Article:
It’s easy for me to tell you that Hotel Mumbai is an impressive piece of technical filmmaking. Its sense of realism, the way it evokes pants-shitting terror for two hours straight, and even the characterizations and narrative arcs, its ability to inject honest levity into such a white-knuckle thriller, are a hell of a portfolio builder for director Anthony Maras. The much-harder-to-answer question is, should you go see it? Will you get something out of the experience of being terrified half to death?
People might ask the same thing about horror movies, but that’s a different kind of terror. Horror movies offer a cathartic kind of fear, the built-in resolution of knowing deep down that the gypsy curse or the killer doll isn’t real. The difference between a horror movie and Hotel Mumbai is like the difference between riding a roller coaster and surviving a car crash.
Can the latter be… “fun?” When the scare in a scary movie is a mass shooter, and you watch it the same week of the Christchurch mosque shooting (the film was pulled from theaters in New Zealand in the aftermath), do you get any catharsis?
At least 174 people died in a coordinated series of attacks in Mumbai in 2008, sometimes referred to as India’s 9/11 or 26/11. Hotel Mumbai focuses mainly on the action in the lavish Taj Mahal Palace Hotel, where the staff will prepare a bath before you arrive, kept at a precise temperature with flowers floating in it, and the restaurant’s head chef, Hemant Oberoi (played by the delightful Anupam Kher) makes his staff repeat the mantra “the guest is God.”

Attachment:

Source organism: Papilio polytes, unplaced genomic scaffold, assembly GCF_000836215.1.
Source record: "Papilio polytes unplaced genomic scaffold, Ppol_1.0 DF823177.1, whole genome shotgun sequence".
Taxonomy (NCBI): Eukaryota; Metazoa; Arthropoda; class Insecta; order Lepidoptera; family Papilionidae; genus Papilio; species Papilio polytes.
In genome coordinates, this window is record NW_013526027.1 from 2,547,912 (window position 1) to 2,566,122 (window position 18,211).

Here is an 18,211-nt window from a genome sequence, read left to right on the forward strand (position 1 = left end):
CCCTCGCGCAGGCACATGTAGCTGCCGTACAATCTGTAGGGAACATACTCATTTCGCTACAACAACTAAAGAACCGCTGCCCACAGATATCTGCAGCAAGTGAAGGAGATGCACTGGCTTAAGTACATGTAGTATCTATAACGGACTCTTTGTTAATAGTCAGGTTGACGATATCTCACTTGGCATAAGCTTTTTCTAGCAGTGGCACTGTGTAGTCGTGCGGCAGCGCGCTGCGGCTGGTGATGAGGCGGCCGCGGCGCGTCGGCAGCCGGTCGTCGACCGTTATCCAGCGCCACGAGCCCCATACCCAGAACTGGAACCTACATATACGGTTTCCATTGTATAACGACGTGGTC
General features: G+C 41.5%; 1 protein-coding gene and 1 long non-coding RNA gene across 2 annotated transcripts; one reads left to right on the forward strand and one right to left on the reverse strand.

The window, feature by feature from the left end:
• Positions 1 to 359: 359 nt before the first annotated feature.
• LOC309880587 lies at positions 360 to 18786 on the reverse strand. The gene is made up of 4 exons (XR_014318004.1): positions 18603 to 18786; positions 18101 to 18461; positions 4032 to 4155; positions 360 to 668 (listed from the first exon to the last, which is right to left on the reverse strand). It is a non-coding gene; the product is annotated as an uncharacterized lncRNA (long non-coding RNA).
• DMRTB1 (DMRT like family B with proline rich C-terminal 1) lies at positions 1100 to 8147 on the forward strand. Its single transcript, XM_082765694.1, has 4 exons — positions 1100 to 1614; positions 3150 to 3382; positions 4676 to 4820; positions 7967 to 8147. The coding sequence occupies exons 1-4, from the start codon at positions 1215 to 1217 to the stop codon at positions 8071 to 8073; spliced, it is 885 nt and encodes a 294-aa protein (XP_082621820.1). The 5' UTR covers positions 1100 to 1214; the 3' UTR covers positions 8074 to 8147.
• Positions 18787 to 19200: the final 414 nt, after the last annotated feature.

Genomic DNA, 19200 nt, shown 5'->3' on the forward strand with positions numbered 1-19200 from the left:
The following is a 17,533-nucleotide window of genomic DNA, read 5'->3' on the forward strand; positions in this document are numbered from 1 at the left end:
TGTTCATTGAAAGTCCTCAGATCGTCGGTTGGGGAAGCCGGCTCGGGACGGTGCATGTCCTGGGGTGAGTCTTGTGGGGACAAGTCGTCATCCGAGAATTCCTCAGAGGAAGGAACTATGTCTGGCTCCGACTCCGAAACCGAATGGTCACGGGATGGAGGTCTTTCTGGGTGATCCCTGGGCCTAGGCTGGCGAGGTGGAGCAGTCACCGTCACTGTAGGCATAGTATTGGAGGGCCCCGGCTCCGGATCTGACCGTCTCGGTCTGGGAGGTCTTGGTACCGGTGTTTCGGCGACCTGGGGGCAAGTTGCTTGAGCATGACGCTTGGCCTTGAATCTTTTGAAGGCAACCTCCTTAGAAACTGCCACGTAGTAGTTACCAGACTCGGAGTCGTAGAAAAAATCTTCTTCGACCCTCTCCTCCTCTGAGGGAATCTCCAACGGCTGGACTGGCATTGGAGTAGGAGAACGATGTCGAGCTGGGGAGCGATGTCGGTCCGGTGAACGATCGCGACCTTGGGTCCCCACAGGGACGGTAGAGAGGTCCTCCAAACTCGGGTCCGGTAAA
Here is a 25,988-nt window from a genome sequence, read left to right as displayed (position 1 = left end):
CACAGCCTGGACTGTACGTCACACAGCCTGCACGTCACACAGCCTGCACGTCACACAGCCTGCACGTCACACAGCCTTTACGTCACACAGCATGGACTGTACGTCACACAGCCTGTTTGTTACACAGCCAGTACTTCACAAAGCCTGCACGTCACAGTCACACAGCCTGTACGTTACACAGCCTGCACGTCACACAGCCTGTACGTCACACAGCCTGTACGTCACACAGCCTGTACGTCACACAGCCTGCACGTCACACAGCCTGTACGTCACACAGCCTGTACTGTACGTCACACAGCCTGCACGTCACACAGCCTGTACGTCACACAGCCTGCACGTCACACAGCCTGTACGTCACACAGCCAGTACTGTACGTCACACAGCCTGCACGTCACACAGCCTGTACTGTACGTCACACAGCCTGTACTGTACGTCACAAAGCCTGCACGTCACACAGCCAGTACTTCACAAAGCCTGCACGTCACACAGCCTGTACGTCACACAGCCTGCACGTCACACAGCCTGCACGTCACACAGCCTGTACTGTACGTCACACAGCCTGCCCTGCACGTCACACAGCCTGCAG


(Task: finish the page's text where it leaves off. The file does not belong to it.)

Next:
Armie Hammer plays David, I guess because financiers needed at least one white American to put on the poster, the husband of some kind of rich Muslim-Westerner VIP, played by Nazanin Boniadi. They leave their Australian nanny upstairs with the baby while they go down to Oberoi’s restaurant to get dinner. Joining them there are Vasili, a Russian oligarch type played by Jason Isaacs, who casually orders prostitutes to his room over dinner, and Arjun, a Sikh waiter played by Dev Patel, who has just left his young wife and extremely fat baby at home.
You get the feeling that we’re supposed to think that these guests are obnoxious rich types (casting Armie Hammer is a tell) and, at least at first, the film seems fairly straightforward about the tackiness of a hotel so preposterously opulent in the middle of so much poverty, and the kind of natural resentment that might create. It doesn’t mean we cheer for the people to die or glamorize the attackers, but we get a strong sense of every character’s motives even if we don’t agree with their actions — which is what good storytelling does.